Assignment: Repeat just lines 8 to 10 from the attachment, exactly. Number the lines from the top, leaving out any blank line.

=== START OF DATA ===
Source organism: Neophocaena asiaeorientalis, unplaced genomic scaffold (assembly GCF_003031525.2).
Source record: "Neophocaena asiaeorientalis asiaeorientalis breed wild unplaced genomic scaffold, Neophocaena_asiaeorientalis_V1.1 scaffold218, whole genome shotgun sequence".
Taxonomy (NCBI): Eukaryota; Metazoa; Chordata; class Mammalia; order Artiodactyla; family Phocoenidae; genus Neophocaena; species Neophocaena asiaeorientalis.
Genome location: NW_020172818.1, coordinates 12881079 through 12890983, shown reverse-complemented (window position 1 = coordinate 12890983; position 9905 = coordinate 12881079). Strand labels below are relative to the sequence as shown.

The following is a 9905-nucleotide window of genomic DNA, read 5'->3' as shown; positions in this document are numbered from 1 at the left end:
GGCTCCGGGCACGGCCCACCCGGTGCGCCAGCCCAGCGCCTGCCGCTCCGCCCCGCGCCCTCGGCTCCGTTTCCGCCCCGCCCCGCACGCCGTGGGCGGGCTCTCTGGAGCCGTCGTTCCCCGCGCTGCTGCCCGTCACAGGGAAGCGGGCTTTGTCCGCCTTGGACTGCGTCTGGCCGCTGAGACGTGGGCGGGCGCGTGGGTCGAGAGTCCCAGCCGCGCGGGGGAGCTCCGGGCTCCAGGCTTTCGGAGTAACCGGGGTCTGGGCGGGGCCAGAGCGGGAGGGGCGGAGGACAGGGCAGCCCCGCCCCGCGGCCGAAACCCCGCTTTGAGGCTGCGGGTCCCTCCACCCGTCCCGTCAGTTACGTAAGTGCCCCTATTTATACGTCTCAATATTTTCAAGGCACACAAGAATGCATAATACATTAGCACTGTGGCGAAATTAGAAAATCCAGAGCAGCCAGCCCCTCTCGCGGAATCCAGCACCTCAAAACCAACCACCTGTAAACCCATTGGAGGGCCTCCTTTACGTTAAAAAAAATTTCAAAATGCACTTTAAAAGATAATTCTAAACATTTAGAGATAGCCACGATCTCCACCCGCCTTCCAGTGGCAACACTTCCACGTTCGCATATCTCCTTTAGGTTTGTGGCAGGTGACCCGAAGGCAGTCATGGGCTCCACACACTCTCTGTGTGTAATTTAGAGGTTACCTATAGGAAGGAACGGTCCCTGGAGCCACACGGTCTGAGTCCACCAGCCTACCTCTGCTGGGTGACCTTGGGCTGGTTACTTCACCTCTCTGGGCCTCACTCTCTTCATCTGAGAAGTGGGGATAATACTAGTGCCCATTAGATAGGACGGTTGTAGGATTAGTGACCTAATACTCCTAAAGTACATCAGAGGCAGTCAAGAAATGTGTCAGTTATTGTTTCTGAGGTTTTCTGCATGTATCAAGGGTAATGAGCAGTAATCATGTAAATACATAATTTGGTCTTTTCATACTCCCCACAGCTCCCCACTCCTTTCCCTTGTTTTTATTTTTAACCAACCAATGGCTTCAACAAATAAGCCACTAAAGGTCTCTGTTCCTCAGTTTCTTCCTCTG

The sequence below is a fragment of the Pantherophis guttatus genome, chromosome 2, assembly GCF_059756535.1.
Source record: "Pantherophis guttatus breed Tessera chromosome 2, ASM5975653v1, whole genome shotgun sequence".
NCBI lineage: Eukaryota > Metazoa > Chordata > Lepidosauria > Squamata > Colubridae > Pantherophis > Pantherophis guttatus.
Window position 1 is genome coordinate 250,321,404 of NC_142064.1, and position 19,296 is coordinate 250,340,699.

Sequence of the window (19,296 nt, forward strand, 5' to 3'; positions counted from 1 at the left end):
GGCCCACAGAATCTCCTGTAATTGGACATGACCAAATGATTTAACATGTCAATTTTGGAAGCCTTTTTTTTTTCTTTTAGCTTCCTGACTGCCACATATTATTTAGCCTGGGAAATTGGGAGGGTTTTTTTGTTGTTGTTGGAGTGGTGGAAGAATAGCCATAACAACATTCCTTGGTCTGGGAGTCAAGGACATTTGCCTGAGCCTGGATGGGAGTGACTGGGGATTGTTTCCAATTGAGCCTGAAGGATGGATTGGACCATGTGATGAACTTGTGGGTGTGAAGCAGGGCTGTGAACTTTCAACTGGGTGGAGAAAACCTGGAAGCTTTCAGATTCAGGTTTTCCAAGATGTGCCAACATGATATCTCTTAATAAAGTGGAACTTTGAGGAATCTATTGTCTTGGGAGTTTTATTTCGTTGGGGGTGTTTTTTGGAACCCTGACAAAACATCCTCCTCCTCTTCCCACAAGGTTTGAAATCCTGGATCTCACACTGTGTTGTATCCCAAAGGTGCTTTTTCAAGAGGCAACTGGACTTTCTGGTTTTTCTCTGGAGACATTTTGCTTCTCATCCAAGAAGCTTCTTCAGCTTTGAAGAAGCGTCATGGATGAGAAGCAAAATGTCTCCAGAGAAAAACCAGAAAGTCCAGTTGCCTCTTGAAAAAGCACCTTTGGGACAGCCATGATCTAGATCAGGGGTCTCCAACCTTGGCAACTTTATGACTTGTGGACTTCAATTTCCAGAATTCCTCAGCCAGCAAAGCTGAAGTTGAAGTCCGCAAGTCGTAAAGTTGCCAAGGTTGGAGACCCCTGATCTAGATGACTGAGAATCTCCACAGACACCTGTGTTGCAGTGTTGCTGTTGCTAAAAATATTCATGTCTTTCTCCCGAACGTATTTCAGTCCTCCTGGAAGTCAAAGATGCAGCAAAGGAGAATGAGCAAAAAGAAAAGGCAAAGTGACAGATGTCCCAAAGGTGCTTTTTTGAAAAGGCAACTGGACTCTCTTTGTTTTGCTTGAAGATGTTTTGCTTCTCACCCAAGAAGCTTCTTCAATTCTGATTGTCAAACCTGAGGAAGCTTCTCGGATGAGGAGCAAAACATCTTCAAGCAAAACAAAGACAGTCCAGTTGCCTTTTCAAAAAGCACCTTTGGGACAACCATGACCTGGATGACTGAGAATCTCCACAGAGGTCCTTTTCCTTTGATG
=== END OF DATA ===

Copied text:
Source record: "Pantherophis guttatus breed Tessera chromosome 2, ASM5975653v1, whole genome shotgun sequence".
NCBI lineage: Eukaryota > Metazoa > Chordata > Lepidosauria > Squamata > Colubridae > Pantherophis > Pantherophis guttatus.
Window position 1 is genome coordinate 250,321,404 of NC_142064.1, and position 19,296 is coordinate 250,340,699.